Everyone wants to know how to be more influential, but most of us think the kind of charisma we associate with people like Bill Clinton or Oprah Winfrey is just a character trait some lucky people are born with.
Happily, charisma isn’t something you need to be born with – it’s something you can learn. The secret is the ability to project strength and warmth simultaneously. People who project both impress us as knowing what they are doing and having our best interests at heart, so we look to them for leadership and feel comfortable knowing they are in charge. If you understand how to project your own strength and warmth, you will change the way people see you.
Of course, it’s not that simple. Strength and warmth are in direct tension with each other. Most of the things we do to project strength of character – wearing a serious facial expression or flexing our biceps – tend to make us seem less warm. Likewise, most signals of warmth – smiling often, speaking softly, doing people favours – can leave us seeming more submissive than strong.
The first step to overcoming this challenge to is to develop an understanding of the signals you are sending to others so you can strike the right balance. In some situations, a show of strength might be called for, in others more warmth.
To help you, here are simple ways to use body language to master that tricky balancing act:
- STRENGTH: Posture
Good, upright posture projects strength. At an elemental level, taking up more physical space with your body by standing tall sends a nonverbal message that’s not so different from having a big car or a big house: Look at me. I am important. A powerful posture also creates greater feelings of confidence – a bit like dressing up more than usual to make yourself feel good.
- WARMTH: The Head Tilt
Tilting your head slightly to the side projects more warmth than keeping it straight up and down. We associate this position with warmth because it literally exposes the side of your neck to someone who could potentially harm you, thereby sending the message that you are not a threat.
- STRENGTH: The Way You Walk
A common way to project strength with stride is by having a ‘spring’ in your step. By bouncing up and down on the balls of your feet as you walk, you can gain an inch or more of extra height at the highest point in your stride. As long as it’s not too bouncy and uncontrolled, it conveys strength, in the form of jaunty confidence.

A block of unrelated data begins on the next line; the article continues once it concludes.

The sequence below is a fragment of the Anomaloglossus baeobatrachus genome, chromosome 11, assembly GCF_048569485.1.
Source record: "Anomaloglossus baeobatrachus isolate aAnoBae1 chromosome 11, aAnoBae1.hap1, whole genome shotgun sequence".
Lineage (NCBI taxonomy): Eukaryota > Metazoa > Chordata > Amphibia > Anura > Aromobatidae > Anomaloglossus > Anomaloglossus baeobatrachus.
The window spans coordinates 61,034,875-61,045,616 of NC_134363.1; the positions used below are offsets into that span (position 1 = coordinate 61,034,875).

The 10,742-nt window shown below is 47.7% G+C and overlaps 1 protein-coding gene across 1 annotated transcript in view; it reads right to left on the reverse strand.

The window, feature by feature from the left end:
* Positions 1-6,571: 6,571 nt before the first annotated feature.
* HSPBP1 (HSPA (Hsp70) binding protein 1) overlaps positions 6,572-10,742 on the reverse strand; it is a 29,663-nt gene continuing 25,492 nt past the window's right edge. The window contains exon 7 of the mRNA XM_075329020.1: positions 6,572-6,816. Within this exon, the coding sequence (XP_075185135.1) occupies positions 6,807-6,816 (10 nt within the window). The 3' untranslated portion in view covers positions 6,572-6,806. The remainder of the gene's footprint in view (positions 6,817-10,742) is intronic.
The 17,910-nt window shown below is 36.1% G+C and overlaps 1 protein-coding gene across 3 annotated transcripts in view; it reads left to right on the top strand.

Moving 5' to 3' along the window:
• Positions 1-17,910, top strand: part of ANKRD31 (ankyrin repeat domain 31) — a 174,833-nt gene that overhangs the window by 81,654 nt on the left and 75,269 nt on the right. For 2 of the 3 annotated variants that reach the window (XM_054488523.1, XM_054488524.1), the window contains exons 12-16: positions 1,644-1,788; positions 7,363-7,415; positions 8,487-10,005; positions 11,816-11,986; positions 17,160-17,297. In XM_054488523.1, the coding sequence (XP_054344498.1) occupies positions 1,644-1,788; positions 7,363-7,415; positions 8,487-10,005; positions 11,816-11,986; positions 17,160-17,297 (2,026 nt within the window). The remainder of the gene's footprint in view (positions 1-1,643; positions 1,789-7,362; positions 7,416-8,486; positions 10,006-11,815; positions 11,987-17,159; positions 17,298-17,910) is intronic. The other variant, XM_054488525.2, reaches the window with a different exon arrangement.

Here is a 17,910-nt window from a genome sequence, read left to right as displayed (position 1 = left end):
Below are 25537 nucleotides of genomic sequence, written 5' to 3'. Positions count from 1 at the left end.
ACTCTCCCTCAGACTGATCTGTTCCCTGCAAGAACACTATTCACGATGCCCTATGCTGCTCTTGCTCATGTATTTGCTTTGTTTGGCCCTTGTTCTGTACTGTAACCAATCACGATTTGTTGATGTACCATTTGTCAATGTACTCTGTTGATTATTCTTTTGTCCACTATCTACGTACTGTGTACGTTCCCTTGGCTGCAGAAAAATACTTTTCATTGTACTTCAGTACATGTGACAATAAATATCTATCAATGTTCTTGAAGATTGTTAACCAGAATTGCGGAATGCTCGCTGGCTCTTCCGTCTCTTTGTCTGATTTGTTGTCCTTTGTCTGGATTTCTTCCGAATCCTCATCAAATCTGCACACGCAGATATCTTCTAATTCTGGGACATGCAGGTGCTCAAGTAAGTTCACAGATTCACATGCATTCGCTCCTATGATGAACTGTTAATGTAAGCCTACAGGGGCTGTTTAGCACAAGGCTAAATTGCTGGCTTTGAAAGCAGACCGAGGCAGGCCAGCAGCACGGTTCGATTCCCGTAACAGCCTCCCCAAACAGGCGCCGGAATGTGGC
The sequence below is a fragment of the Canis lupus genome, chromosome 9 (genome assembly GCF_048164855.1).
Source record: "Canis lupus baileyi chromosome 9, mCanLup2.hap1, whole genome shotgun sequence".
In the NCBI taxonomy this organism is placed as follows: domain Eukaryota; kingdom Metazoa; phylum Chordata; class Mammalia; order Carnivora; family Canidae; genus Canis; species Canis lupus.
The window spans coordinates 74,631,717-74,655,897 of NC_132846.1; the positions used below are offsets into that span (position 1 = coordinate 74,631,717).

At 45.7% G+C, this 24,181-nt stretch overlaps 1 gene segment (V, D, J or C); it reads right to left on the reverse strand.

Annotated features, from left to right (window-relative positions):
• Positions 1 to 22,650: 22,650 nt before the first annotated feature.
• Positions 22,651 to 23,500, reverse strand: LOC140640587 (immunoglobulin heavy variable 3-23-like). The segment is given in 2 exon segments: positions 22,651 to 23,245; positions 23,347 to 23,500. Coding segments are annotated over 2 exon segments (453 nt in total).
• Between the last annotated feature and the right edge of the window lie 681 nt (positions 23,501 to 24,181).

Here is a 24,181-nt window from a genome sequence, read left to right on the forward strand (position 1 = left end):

- WARMTH: Eye Contact
Eye contact is a crucial way to convey visual warmth. Imagine a first date over dinner in a restaurant. We expect lingering gazes when it’s going well and we know something is not quite right when a date spends more time looking at the food than at us. Even beyond romantic attraction, eye contact is essential to warmth, whether you’re wooing people to your side or establishing mutual understanding. There’s a reason for the old saying about seeing eye-to-eye: it means sharing a common perspective.
- STRENGTH: Gesture
To project strength, move your hands and elbows away from your torso. If you clasp your hands in front of you and keep your elbows pressed to your sides, people will justifiably assume you are either cold or anxious. But be careful: the key to projecting strength with gesture is not to flail around excitedly, but move deliberately, discreetly, gracefully. The aim is to demonstrate complete control of where your body us in space.
- WARMTH: Mirroring
Projecting warmth, showing that you care about how someone feels, means attending and responding to their signals too. ‘Mirroring’ involves offering your conversation partner the same kind of nonverbal cues they are offering you. The best way to do this is to follow the lead of the person you are meeting with a goal of trying to make them comfortable with you.
- STRENGTH AND WARMTH: The Strong Smile
This facial expression is your secret weapon. It is common among top salespeople, captains of industry and notoriously successful daters. To create your strong smile, pair flinty eyes (achieved by flexing the lower eyelids) with a smile around the mouth. Paired with a smile, the strong eyes are often said to have a twinkle in them, or mischievous look to them, projecting both strength and warmth simultaneously.